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Bitterness Through 16 Generations : Belfast's 'Peace Line' Marks Schism of Hatred

September 27, 1987|ED LION | United Press International

BELFAST, Northern Ireland — This is where the hatred begins, where Roman Catholic and Protestant children play daily, separated by a 1,000 yards, a 30-foot high fence and 16 generations of bitterness.

In Protestant Shankill, the outside walls of the community center are emblazoned with a giant "UVF," acronym for the Ulster Volunteer Force, the shadowy paramilitary group that has periodically abducted and killed Catholics in a random, sectarian campaign of assassinations driven by 400 years of pure hate.

"Do you have any Catholic friends?" a visitor asked 8-year-old Mark. There was only a shrug.

Prompted, he said he didn't like Taigs, a derisive term for Catholics.

'Might Be Provies'

Asked why, he shrugged again until coached by a pal. "They might be in the Provies," he answered, using slang for the Irish Republican Army, the Catholic guerrillas fighting to end British rule and unite mostly Protestant Northern Ireland with the south.

Just 1,000 yards away across a 30-foot high green fence--the "peace line" to separate Protestant from Catholic neighborhoods--sprawls the giant Divis housing project, the worst such settlement in Western Europe, with "IRA" and "Brits out" slogans daubed on the walls.

Since 1970, more than 35 people have died in and around the crumbling Divis Flats alone in pitched gun battles and bomb attacks. But the trail of violence curls back through the mists of history to the 16th Century, when Queen Elizabeth I crushed three Irish rebellions, confiscated land for the Crown and began colonizing the north with Scottish Presbyterians.

From a high tower over Divis this summer, the British army watched and filmed the movements of the project's 350 remaining Catholic families. A phased demolition has been planned for the next decade.

Like Revolutionary War

Seven-year-old Tony squinted as he looked out of a window of the Divis summer play school.

"That's where the Brits are," he said, pointing at the tower. "We have to get rid of them all, just like the Americans did in their (revolutionary) war."

All the boys at the play school proudly nodded when asked if they had thrown gasoline bombs at police. One girl smiled as she said, "My uncle made one last year and let me throw it."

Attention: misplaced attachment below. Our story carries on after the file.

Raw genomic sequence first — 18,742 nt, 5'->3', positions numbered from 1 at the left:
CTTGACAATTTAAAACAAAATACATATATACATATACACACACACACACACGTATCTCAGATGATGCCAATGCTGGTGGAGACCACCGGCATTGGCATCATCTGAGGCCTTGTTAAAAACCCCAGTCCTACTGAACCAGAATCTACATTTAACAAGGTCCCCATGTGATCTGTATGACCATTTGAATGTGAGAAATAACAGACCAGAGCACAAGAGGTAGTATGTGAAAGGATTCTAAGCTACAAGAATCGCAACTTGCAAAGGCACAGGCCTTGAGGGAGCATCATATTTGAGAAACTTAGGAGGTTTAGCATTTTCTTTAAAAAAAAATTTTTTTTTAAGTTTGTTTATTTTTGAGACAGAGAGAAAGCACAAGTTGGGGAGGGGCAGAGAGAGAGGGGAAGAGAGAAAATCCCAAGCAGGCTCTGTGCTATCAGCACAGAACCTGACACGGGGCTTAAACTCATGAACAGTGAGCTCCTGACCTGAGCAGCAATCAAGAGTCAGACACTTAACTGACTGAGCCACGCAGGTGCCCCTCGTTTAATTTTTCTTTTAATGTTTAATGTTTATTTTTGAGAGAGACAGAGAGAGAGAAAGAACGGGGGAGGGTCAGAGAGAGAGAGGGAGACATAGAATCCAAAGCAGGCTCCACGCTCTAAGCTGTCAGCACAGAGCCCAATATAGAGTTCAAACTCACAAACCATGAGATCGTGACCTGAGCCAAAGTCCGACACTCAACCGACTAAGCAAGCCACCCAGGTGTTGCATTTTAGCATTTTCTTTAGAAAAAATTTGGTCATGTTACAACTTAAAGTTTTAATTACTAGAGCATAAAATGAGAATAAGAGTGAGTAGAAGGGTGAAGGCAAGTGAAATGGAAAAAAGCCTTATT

Asked what they thought of Protestants, they all shouted, "They're black bastards," local slang in the sectarian war.

"They're all cheeky (snobby), and they don't like us, so we don't like them," 11-year-old Mary said.

Flashing her bright blue eyes and crinkling a freckled face, she formed a bubble with a mouthful of gum and blew it up until it popped.

"That's a bomb," she said.

Suddenly there was a small explosion and the children ran to the windows, chattering out their hopes that a policeman or "Brit was killed by a Provo sniper."

When they found it was only a car backfiring, they showed their disappointment.

In Protestant Shankill, many of the children were singing the ballad of the Orange Sash, the symbol of Protestant supremacy in the province.

The Catholic kids of Divis had similar songs, many detailing attacks on the Royal Ulster Constabulary, the Northern Irish police.

"Nuts are we," they gaily sang. "We threw bricks at the RUC. Some hijack cars. We hijack the Ulster bus."

"They have dozens of these songs," said play-school director James Faloon, 27. He added that he his own 4-year-old son threw stones during the riots that regularly ignite at Divis.

"It's just a way of life," he said. "They're caught up in it like we are. So long as the Brits are here, we will have this."

Did he discourage his son from throwing rocks at police?

He smiled.

"Well, now, I think he's too young," Faloon said. "So I want him inside. But when he gets older, he should do what he feels is right. I used to do it."

Most of Northern Ireland's youngsters turn out normal, according to psychologist Ed Cairns, who has interviewed hundreds of children across the province.

"The majority of children in Northern Ireland, even in the most troubled areas, have been able to stay psychologically healthy," he said. "They appear to be coping. I don't think they are any more neurotic than elsewhere. They are not any more immoral."

Dympney McGlade, a community worker at Divis who has done stints at similar centers in mainland Britain, said she found "no differences between these kids and what you see in, say, Birmingham, although they might be more politically aware."

"On average," she said, "they are well adjusted and come from close-knit families. When they do throw things at the police or the soldiers, it's because it's accepted into people's life style."

The vast majority of Catholic children go to parochial schools, and most Protestants go to state schools. Six schools around the province, however, have been deliberately integrated in a new program to break down sectarian barriers.

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